LOUISVILLE, KY (WAVE) - Nearly 10,000 struggling families living in Louisville depend on the city’s Section 8 voucher program to afford a safe home.
Yet in a handful of cases those homes were anything but safe, according to the most recent audit conducted by the Office of the Inspector General (OIG) for the United States Department of Housing and Urban Development (HUD).
The audit included pictures of exposed electrical wiring, holes in floors or rusted out vents, and bars on windows that could trap someone inside during an emergency.
Those were just some of the violations federal inspectors found.
A whopping 97% of the 106 homes they checked had violations - 898 of them to be exact. These were homes that had already been given a passing grade by the city’s own inspectors.
WAVE 3 News Investigative Reporter Natalia Martinez took those findings to the new director for the Louisville Metro Housing Authority, Lisa Osanka.
“As you can imagine the moment our inspector leaves after a passed unit something can happen,” Osanka said. “A light bulb can go out, a leak can form under a sink, so it’s a hard inspection to pass several months after the last passed date.”
But the report found that the majority of violations -- 684 of them -- existed before the authority’s latest inspection.
The audit said some of the problems found were “life-threatening” or put families at risk of danger or injury.
The top violations by category were for windows, followed by electrical issues and flooring.
"We want to have safe and affordable housing,” Osanka said. “And if there are life-threatening situations, we don't give them 30 days to make those corrections. Those corrections have to happen within 24 hours."
That is what happened with the properties found to have life-threatening violations in the audit. But that’s not what seemed to happen to Shameka Shaw, who rented a Section 8 home on Virginia Avenue.
"It's disgusting,” Shaw said. “This house failed four inspections."
The home’s inspection history is filled with one violation after the other. Inspection records list an electrical problem, “live bare wires,” in the crawl space as being identified in November 2015. The same problem showed up again in an inspection in April 2016, then again in July. The description of the violation seems to have been copied and pasted.
It wasn't checked off until September.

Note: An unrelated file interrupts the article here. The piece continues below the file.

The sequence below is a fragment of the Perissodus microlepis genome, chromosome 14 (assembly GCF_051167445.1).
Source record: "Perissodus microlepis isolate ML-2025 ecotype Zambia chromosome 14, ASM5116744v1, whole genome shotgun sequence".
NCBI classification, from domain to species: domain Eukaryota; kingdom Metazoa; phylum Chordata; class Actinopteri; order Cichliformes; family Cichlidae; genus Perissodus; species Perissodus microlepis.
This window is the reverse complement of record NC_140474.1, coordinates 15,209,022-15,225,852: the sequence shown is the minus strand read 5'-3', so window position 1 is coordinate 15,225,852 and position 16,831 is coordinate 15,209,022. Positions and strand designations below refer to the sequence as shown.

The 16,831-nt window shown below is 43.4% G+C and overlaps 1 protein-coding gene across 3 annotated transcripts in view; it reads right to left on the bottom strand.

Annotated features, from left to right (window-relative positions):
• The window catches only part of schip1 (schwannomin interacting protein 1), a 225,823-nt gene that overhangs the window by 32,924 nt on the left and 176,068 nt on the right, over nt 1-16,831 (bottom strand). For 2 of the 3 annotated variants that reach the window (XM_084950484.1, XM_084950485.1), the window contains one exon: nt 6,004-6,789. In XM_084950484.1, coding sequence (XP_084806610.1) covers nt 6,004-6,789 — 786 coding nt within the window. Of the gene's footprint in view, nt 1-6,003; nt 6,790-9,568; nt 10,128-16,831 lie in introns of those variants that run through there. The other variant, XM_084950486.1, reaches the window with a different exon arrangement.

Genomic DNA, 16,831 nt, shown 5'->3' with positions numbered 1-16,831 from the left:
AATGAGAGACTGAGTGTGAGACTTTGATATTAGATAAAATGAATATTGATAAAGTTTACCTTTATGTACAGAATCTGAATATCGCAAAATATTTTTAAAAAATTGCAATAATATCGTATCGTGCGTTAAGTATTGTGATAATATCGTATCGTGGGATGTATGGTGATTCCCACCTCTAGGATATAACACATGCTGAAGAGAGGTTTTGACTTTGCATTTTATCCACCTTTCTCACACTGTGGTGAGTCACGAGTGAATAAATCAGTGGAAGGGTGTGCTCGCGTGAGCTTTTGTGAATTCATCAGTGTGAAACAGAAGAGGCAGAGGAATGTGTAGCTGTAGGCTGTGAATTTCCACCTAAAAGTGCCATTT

Shaw took us inside of the home where the kitchen caught fire.
“You could smell fried wiring as soon as you hit the yard,” she said.
The official cause of the fire was "undetermined" according to Louisville Fire records.
Shaw blames the wiring.
The homeowner said his electrician later determined the cause of the fire was a stove left on.
He also said the electrical problem described in the inspection records was fixed in 2015, otherwise the tenant wouldn’t have been allowed to move in.
The property owner further said that if there’s a problem identified with any of the Section 8 homes he rents, he fixes the problem as soon as possible. He said he believes the Section 8 program is great, and has participated in it for 10 years.
It was only after the blaze that the city cut ties with the property owner for non-compliance, according to a termination letter.
Osanka explained the program allows homeowners who they have cut ties with on a certain property because of non-compliance, to continue renting out other units through the program.
Osanka said if an owner is not in compliance after a violation is identified, they stop making payments to that property owner through an abatement program. They only start repaying that property owner once they’ve fixed the problem.
Meanwhile, the audit warned that more than $20 million would go to landlords not following the rules if things weren’t fixed.
Osanka said they’ve been hard at work making sure that doesn’t happen.
"We would welcome the HUD OIG auditor if they would like to," she said.
Osanka started leading the authority after the long-time director, Tim Barry, retired a few months after the audit was released.
The audit also found the Metro Housing Authority did not have proper written procedures for staff to follow.
“As a result, some tenants lived in inadequately maintained units,” the report states.
It further explains that they dispersed $65,500 in payments and received more than $7,800 in fees for the units that were found to be out of compliance. The audit recommended the authority to reimburse those $73,000 dollars for the inspected units that failed to meet HUD’s standards.
The audit also found deficiencies when it came to the authority abating, or stopping subsidies to the property owners, especially when it came to retroactively abating those payments.
Osanka explained that was an easy fix after they realized they were stopping the payments to owners not in compliance a month too late.
According to inspectors, the authority was also not checking to see if property owners were on a list of federally disbarred or suspended from the program. From the sample of 10 owners, none were found to have been on the federal list.
The authority confirmed the violations found in the sample of inspections conducted by the OIG were promptly fixed.
HUD confirmed to WAVE 3 News the authority has already made the $73,000 reimbursement.
As a result of the audit, technical assistance was provided to the authority to develop policies and procedures that would help ensure the compliance with HUD’s and the authority’s rules. They also hired a compliance manager and an ombudsman to conduct inspections.
“They have documented their corrective actions, provided them to us and we continue to work with them," HUD said.